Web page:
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Trading for Kawhi Leonard would be difficult for the Wizards, but worth the complications

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NBA: San Antonio Spurs at Washington Wizards Geoff Burke-USA TODAY Sports

The Washington Wizards are in a stressful place as they work on their playoff push and getting back their All-Star, John Wall. Although, with the recent turmoil brewing in San Antonio, they should tirelessly be on the phones.

RealGM and Brian Windhorst relayed the inevitable situation for the Spurs and Kawhi Leonard.

“I have already talked to several NBA general managers. At the end of this season, teams will call the Spurs and inquire about the availability of Kawhi Leonard.”

One can only assume that the ‘several NBA general managers’ that are the top contenders around the league who can offer substantial deals. The problem for the Wizards is, they won’t want to give up their All-Star talents, John Wall and Bradley Beal to make a deal happen.

But do they have to?

The NBA has proven throughout history that you may not need to trade an All-Star, to get another All-Star, especially when they near the end of their contract. There have been several All-Star level players traded over the past year--Jimmy Butler, Paul George, Chris Paul, and more recently, Blake Griffin. All four were traded for young prospects, draft picks, and suitable role-players, but no one who had made an All-Star game was moved as part of those deals.

For the sake of the Kawhi argument, let’s stick with the wings as the prime example of how this trade can happen. The Bulls dealt Butler and the 16th overall pick (Justin Patton) to Minnesota and received Zach LaVine, Kris Dunn, and the 7th overall pick (Lauri Markkanen). The Pacers sent Paul George to Oklahoma City in exchange for Victor Oladipo and Domantas Sabonis.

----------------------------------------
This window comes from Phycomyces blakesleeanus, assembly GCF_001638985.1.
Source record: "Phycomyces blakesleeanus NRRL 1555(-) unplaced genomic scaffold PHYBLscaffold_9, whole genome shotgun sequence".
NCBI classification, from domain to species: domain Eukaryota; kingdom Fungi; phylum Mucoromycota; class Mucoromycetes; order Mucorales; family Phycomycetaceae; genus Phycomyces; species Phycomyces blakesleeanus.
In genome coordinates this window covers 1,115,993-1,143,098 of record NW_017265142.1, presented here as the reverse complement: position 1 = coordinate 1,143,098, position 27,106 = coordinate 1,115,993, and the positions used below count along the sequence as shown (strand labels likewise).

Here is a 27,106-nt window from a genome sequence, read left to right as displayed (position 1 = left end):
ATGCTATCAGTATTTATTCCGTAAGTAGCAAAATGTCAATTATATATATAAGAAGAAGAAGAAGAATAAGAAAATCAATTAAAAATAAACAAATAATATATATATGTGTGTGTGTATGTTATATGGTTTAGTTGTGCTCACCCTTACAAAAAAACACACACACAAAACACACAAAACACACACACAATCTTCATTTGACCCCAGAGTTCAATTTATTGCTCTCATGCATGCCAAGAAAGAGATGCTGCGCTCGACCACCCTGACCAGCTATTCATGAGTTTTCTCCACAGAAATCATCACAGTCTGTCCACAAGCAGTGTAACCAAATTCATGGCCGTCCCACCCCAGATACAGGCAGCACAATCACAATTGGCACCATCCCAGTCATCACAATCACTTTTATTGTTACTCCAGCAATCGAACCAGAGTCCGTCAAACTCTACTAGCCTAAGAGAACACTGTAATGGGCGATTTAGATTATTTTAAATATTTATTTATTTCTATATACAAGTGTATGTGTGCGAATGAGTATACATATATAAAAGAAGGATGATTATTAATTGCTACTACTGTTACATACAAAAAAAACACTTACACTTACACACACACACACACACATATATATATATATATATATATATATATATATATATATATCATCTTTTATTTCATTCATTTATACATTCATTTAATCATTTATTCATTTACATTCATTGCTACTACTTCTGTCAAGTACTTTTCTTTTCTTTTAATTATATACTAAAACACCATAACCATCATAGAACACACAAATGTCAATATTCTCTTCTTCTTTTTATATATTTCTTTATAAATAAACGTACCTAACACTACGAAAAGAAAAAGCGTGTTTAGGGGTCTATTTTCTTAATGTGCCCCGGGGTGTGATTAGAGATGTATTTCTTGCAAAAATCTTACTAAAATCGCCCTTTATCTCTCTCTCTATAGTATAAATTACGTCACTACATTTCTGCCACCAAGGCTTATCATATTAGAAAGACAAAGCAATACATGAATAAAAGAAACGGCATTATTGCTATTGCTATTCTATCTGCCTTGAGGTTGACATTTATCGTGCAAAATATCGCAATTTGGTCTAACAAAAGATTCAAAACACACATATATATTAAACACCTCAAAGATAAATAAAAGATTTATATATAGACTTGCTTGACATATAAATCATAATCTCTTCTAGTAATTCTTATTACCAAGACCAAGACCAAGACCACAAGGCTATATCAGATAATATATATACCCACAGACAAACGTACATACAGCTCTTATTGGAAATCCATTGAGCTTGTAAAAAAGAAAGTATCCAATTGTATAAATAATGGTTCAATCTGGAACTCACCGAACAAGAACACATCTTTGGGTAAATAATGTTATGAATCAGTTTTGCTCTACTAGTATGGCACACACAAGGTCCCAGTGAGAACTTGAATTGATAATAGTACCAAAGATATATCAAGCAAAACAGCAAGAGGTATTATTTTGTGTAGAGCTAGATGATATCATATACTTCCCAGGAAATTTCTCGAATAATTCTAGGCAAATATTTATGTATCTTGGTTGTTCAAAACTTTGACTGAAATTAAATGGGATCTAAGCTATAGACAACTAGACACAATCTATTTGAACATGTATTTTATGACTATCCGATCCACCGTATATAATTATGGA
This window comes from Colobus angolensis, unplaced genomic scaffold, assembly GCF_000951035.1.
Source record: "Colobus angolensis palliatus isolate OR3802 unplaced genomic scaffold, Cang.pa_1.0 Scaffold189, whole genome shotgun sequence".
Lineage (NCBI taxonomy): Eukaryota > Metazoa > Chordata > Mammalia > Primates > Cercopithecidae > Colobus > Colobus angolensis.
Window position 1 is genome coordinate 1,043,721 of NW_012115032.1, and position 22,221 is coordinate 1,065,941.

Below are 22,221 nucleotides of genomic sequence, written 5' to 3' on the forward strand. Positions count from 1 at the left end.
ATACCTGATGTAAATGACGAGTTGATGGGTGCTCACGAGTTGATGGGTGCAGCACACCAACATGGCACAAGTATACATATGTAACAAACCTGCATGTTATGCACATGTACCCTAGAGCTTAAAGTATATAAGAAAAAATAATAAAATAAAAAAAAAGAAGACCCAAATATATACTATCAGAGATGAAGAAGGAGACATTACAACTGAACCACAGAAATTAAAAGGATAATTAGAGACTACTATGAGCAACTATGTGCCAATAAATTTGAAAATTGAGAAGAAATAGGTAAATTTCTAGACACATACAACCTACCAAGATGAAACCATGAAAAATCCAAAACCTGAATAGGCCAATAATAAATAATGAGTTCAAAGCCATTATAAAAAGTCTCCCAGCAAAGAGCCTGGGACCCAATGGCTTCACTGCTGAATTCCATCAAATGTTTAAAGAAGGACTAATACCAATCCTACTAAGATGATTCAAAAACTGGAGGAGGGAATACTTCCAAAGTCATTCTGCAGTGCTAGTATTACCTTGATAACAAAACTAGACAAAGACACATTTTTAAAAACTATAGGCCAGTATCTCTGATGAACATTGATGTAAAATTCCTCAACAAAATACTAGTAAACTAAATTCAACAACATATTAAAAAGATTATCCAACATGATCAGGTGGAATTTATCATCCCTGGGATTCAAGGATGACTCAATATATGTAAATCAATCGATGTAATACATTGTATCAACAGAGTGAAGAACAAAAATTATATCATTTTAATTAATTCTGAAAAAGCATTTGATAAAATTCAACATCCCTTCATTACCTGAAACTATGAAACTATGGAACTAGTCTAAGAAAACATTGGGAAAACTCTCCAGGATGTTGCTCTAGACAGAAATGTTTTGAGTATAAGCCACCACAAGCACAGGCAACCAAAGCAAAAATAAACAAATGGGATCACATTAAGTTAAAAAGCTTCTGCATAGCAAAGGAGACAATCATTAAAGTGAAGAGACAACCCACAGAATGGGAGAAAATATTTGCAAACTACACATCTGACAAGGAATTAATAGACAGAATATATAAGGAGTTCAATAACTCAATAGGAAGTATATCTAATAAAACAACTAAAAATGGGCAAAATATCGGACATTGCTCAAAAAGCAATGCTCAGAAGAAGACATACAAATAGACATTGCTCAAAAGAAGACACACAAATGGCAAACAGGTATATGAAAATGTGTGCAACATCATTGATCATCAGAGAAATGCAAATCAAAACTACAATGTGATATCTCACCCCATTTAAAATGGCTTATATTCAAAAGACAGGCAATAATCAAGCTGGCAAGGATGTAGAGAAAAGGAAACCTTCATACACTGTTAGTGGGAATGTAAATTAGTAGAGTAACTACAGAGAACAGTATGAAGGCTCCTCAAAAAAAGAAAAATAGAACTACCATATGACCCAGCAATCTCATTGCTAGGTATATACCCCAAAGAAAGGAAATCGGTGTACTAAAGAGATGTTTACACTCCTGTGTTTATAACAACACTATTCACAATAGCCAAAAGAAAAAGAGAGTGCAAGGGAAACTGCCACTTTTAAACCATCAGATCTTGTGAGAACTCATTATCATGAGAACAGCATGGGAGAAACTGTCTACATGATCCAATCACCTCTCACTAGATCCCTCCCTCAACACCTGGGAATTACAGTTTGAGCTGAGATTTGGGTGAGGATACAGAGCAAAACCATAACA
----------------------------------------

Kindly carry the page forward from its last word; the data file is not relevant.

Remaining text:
At the time, both teams were criticized for not getting enough back in return for their franchise cornerstones. However, the rhetoric has changed dramatically since last summer. Oladipo blossomed into an All-Star in Indiana and while LaVine has been hampered by injuries in Chicago, Markannen and Dunn have exceeded expectations and given the Bulls hope for the future.

Using those two deals as recent precedent, let’s try to construct a deal for Kawhi Leonard, who has a player option after the 2018-19 season which he’d likely exercise to hit the open market.

PROPOSAL

Spurs receive: Otto Porter, Markieff Morris, Tomas Satoransky, Washington’s 2019 First Round Pick (Unprotected)

Wizards receive: Kawhi Leonard, Pau Gasol

As long as Leonard’s healthy, the only other issue Washington would have from a personnel perspective is Gasol. He makes $16.8 million next season and has a partial guarantee of $6.7 million for the 2019-20 season. He would add even more bloated salary at a position where they’re already spending too much. Surely, they would have to make another move to restore balance to the roster, but they would probably need to attach an asset or take someone back on a similarly bad deal at a different position to offload one of their centers.